Skip to Main content Skip to Navigation
Journal articles

Modelling phloem and xylem transport within a complex architecture

Abstract : The function of the plant's vasculature, incorporating both phloem and xylem, is of fundamental importance to the survival of all higher plants. Although the physiological mechanism involved in these two transport pathways has been known for some time, quantitative modelling of this has been slow to develop. 1-D continuous models have shown that the proposed mechanisms are quantitatively plausible (Thompson and Holbrook 2003) but more complex geometries (architectures) have remained out of reach because of mathematical difficulties. In this work, we extend the alternative modular approach by Daudet et al. (2002) using recently developed numerical tools which allow us to model complex architectures. After a full description of the extended model, we first show that it efficiently reproduces the results of the continuous approach when applied to the same simple configurations. The model is then applied to a more complex configuration with two sinks, confirming that sink priority is an emergent property of the Munch flow as earlier found with a minimalist model (Minchin et al. 1993). It is further shown how source leaf transpiration can change the relative carbon allocation rates among sinks.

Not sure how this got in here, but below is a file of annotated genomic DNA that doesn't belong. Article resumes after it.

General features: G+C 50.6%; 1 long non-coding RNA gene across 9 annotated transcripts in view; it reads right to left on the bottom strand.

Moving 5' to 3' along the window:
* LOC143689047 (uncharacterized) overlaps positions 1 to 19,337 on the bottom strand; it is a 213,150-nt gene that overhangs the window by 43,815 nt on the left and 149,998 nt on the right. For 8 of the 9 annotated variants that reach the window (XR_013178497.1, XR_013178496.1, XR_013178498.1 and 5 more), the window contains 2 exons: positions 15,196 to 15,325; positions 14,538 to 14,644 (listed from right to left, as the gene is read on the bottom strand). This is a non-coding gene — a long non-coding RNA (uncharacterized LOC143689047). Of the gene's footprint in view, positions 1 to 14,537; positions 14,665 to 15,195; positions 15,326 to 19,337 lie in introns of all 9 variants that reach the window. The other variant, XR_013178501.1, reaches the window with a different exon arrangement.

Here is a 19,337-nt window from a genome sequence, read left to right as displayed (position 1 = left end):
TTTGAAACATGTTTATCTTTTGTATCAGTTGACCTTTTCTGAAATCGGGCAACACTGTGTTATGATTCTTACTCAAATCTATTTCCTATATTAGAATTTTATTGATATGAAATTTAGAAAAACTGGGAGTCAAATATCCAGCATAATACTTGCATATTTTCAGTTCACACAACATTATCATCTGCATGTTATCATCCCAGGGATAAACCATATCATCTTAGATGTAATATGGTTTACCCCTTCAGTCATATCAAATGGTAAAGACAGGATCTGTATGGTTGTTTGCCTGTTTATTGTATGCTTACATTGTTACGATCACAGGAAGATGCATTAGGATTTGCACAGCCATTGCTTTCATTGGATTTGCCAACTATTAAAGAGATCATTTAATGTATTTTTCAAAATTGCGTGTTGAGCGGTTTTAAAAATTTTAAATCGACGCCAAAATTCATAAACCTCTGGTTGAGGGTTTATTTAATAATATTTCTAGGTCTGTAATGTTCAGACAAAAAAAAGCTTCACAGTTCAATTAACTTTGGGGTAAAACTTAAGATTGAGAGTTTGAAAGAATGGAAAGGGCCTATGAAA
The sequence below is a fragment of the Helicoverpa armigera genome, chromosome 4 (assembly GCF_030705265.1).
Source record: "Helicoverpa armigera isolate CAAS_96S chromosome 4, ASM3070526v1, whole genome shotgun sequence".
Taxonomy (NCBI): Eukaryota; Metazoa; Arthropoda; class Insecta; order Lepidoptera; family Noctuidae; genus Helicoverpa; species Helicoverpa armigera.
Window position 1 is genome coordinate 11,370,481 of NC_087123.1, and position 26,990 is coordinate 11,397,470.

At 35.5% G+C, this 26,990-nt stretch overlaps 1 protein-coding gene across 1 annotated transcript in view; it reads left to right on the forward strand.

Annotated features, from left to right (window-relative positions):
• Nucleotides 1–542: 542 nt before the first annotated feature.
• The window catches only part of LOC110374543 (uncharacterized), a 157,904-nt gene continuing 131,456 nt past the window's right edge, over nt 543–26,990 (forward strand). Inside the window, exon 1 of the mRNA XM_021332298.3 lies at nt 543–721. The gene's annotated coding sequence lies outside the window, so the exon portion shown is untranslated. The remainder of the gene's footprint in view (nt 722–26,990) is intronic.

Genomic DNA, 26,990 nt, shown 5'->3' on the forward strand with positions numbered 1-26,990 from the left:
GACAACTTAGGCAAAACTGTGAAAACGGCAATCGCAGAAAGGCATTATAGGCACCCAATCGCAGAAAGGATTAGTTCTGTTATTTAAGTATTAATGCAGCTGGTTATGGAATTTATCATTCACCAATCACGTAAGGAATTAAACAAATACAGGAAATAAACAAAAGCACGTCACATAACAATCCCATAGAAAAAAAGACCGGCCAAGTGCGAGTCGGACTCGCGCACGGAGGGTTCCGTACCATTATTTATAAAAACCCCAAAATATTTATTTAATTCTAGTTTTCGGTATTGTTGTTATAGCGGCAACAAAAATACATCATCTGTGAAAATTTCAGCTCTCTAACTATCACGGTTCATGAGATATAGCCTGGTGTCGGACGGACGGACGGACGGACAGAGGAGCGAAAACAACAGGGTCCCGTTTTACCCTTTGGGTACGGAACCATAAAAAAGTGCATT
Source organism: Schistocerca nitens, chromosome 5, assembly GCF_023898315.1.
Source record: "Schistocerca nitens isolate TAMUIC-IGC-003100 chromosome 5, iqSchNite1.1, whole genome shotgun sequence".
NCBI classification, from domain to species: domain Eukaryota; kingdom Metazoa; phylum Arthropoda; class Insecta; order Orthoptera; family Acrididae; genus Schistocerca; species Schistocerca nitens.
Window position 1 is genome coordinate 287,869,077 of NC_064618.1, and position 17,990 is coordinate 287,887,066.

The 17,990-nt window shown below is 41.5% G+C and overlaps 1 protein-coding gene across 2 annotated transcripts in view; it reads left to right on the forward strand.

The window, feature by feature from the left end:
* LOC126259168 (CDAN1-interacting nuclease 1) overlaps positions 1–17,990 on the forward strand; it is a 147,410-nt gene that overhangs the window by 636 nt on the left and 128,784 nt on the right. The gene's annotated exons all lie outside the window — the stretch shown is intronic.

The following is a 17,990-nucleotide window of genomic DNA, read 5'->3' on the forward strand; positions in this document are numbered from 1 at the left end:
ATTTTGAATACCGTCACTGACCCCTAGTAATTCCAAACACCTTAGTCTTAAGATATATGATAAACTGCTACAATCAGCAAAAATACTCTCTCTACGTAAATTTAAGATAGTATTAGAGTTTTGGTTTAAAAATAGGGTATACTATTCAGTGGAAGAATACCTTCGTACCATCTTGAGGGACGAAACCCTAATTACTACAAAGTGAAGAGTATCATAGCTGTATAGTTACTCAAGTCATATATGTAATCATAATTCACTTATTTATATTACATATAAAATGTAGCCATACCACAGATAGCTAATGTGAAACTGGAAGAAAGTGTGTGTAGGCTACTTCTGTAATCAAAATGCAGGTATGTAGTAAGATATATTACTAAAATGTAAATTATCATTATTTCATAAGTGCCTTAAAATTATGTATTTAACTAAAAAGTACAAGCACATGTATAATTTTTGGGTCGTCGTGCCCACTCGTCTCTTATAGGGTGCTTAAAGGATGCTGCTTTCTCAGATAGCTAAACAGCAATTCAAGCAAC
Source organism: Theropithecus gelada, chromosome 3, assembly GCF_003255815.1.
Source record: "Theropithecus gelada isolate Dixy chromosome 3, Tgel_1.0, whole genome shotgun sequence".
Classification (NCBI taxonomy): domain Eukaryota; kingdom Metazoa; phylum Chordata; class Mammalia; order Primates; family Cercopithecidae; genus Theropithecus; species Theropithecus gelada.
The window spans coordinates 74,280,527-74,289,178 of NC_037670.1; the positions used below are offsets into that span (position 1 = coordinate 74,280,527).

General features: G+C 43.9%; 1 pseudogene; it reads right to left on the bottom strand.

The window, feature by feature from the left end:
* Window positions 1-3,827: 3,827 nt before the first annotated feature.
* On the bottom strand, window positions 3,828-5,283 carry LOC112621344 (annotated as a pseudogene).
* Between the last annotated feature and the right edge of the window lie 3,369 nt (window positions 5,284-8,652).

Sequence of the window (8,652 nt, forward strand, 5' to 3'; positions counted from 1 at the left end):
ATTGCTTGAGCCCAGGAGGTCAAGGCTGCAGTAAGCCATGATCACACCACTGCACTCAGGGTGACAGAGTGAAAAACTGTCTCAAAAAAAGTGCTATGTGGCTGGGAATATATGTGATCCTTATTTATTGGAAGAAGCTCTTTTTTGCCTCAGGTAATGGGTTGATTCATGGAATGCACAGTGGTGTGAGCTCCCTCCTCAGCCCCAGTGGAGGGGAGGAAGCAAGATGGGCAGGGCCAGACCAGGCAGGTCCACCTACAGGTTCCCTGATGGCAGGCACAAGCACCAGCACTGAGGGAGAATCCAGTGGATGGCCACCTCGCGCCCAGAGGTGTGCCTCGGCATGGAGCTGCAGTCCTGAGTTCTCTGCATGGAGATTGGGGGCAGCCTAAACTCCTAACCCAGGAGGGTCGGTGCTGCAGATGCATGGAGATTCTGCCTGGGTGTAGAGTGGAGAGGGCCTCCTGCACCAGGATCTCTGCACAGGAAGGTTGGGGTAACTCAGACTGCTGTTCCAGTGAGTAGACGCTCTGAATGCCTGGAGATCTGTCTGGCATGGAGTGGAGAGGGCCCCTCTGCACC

Document type :
Journal articles
Complete list of metadata
Contributor : Archive Ouverte Prodinra <>
Submitted on : Monday, March 24, 2014 - 11:34:34 AM
Last modification on : Wednesday, February 24, 2021 - 3:30:53 AM




André Lacointe, Peter Minchin. Modelling phloem and xylem transport within a complex architecture. Functional Plant Biology, CSIRO Publishing, 2008, 35 (10), pp.772-780. ⟨10.1071/FP08085⟩. ⟨hal-00964580⟩



Record views